How to Manage Pests

Pests in Gardens and Landscapes

Oak twig girdler—Agrilus angelicus

This flatheaded borer (family Buprestidae) infests and kills twigs of tanoak and true oaks, especially coast live oak in Southern California. Other hosts include California black oak, canyon live oak, Engelmann oak, interior live oak, and valley oak.


The presence of oak twig girdler is indicated by scattered patches of whitish brown leaves throughout the canopy. Leaves are dead but have not been chewed and exhibit no surface scraping.

Except for adults, all life stages occur hidden beneath bark. Adults are dark coppery brown beetles about 1/4 inch long. Eggs are long, narrow, and whitish. Larvae are white to pale yellow with brown mouthparts. The larval body has distinct constrictions between each segment and enlarged segments immediately behind the mouthparts.

To confirm oak twig girdler as the cause of damage peel back bark at the junction between dead and live twigs. Look for tunnels that spiral around the twig and are packed with dark, granular frass (excrement). A tunnel may also contain a beetle larva or pupa.

Various other insects and plant pathogens can cause similar, scattered dieback on oaks. These include plant pathogens that cause oak branch canker and dieback and oak twig blight. Less-common boring insects that cause similar damage include at least two roundheaded borers, Aneflomorpha lineare and Styloxus fulleri (family Cerambycidae), and a false powder post beetle Scobicia suturalis (family Bostrichidae). These insects look distinctly different than the adults and larvae of oak twig girdler.

Life cycle

The adult oak twig girdler emerges around June in coastal areas and May at inland locations. The eggs are laid singly on young twigs. The hatching whitish larva chews inside and for 3 to 6 months creates a linear mine several inches long. It then mines spirally and girdles the twig, causing foliage terminal (outward) from the mining to die and turn brown. During the next growing season the larva mines a foot or more down the branch toward the trunk, causing more foliage to die. It then bores back outward in the center of the branch, pupates just under the surface, and emerges as an adult. The development from egg to adult requires about 2 years.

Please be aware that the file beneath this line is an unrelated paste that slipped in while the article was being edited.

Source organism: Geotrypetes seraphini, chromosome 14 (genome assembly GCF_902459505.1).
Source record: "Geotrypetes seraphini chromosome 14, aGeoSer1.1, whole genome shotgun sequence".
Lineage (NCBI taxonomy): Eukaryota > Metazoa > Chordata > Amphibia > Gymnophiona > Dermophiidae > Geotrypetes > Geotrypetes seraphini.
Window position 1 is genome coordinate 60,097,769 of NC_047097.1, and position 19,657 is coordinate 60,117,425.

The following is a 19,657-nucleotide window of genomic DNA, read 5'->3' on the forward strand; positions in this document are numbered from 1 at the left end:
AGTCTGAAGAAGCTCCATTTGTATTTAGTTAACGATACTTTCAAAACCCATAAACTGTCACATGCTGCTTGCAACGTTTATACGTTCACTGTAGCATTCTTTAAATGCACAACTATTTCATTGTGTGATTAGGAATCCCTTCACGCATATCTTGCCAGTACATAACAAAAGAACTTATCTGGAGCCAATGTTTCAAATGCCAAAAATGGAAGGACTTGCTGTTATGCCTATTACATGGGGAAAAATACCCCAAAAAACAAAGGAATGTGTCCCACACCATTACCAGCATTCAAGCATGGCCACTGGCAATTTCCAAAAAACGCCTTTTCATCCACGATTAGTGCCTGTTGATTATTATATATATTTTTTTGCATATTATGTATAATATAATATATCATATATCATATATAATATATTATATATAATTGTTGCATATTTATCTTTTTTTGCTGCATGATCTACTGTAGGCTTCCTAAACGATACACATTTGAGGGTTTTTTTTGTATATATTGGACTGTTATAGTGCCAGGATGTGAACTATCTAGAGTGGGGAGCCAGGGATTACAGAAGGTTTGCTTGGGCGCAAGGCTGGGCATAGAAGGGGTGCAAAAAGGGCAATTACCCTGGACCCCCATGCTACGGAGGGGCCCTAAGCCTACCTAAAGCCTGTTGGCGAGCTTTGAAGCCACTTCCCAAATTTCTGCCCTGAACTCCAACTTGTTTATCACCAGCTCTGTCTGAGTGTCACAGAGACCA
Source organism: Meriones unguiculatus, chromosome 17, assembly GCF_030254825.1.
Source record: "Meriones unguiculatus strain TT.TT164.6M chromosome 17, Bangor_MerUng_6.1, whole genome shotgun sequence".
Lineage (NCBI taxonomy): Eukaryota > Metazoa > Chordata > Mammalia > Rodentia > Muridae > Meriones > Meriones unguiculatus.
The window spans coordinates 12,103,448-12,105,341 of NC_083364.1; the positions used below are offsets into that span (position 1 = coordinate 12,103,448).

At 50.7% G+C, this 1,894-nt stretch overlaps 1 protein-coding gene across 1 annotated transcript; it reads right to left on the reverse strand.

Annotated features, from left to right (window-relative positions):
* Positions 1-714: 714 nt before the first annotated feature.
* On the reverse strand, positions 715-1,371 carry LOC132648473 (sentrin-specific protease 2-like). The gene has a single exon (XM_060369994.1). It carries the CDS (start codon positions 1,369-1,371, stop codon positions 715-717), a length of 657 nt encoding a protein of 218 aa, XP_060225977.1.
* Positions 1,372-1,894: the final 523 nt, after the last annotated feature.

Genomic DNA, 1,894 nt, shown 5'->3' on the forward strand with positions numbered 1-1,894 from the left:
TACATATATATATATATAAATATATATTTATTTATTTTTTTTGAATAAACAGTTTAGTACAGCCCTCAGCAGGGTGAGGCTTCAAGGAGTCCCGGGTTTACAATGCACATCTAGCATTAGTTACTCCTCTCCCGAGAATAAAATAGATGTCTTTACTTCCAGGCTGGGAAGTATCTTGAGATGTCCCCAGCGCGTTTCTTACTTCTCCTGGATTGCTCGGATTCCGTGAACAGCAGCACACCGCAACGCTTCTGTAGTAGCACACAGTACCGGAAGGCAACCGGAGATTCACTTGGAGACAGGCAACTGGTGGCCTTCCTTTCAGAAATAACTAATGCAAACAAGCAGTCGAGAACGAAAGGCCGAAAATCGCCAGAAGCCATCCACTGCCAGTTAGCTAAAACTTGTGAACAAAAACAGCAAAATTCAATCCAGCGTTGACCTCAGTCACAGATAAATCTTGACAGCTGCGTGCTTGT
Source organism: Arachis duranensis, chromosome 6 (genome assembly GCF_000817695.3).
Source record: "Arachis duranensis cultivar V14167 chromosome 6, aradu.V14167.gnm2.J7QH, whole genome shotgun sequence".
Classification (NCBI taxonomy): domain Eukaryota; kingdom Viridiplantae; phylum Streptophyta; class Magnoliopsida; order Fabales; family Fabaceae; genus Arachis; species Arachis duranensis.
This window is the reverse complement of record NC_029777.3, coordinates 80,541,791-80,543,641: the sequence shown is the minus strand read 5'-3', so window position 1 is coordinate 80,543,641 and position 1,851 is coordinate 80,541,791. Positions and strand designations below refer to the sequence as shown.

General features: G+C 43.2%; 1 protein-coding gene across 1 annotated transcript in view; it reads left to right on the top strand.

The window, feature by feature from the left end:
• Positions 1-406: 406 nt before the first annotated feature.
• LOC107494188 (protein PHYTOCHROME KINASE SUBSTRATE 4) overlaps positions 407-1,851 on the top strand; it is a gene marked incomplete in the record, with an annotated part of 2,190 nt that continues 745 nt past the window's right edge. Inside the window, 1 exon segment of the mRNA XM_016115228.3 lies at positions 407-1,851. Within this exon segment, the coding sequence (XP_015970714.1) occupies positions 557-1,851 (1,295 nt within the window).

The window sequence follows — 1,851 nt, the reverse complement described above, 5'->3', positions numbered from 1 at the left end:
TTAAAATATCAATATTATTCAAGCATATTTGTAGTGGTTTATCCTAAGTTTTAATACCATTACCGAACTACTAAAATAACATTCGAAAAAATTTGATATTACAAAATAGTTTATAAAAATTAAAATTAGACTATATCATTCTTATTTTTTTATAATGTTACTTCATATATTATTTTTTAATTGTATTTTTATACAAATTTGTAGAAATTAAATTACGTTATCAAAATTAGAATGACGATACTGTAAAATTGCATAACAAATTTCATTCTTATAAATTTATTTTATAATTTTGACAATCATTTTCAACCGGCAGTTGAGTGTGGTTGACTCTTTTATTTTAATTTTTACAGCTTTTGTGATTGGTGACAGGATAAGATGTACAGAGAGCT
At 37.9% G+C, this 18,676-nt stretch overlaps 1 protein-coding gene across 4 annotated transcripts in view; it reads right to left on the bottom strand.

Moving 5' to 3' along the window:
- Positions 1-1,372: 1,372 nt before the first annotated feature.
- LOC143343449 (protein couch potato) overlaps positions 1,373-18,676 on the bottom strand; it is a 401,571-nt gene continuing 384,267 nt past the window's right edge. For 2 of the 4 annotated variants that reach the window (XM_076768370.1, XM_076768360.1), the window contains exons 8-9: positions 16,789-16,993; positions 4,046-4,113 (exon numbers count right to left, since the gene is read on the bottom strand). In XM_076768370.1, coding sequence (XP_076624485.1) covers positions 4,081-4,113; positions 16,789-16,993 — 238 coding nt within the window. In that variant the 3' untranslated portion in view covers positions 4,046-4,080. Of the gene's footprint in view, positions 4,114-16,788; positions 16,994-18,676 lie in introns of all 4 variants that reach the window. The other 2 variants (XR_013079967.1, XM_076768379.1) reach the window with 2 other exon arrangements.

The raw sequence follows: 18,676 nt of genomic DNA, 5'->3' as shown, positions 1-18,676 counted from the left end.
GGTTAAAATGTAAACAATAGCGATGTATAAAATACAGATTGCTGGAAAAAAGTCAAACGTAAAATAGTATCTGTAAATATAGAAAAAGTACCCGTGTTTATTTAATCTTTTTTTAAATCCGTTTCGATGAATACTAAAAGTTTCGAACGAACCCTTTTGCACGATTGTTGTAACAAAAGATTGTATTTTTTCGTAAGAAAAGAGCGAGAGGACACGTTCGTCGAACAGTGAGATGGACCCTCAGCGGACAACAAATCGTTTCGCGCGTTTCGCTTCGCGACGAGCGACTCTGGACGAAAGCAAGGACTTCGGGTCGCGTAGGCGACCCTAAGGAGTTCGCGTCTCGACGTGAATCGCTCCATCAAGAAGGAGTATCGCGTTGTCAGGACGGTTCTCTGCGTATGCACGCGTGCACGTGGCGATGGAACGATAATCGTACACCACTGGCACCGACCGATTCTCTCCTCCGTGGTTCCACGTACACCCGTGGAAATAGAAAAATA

Oak twig girdler larvae chew and feed inside small branches, causing the shoot terminal and attached leaves to die. Although this damage can be unsightly, oak twig girdler does not significantly impair tree health.


Provide trees with proper cultural care and good growing conditions. Drought-weakened oaks are especially prone to twig girdler attack and other pest problems. Because urbanization often reduces the natural availability of soil moisture, even drought-adapted trees may warrant infrequent, deep watering.

Prune infested branches to restore the oak’s aesthetic quality. At least six species of parasitic wasps attack oak twig girdler; however, their importance in biological control has not been documented. Because damage by this pest does not affect tree survival and insecticide application kills natural enemies, no further management is recommended.

For more information see A Field Guide to Insects and Diseases of California Oaks.

Adapted from the publication above and Pests of Landscape Trees and Shrubs: An Integrated Pest Management Guide, University of California Statewide Integrated Pest Management Program (UC IPM).

Scattered dieback (the brown patches) caused by oak twig girdler.
Scattered dieback (the brown patches) caused by oak twig girdler.

Adult of a look-alike  Agrilus species.
Adult of a look-alike Agrilus species.

Brown frass and tunnel (right) of an oak twig girdler larva.
Brown frass and tunnel (right) of an oak twig girdler larva.

Statewide IPM Program, Agriculture and Natural Resources, University of California
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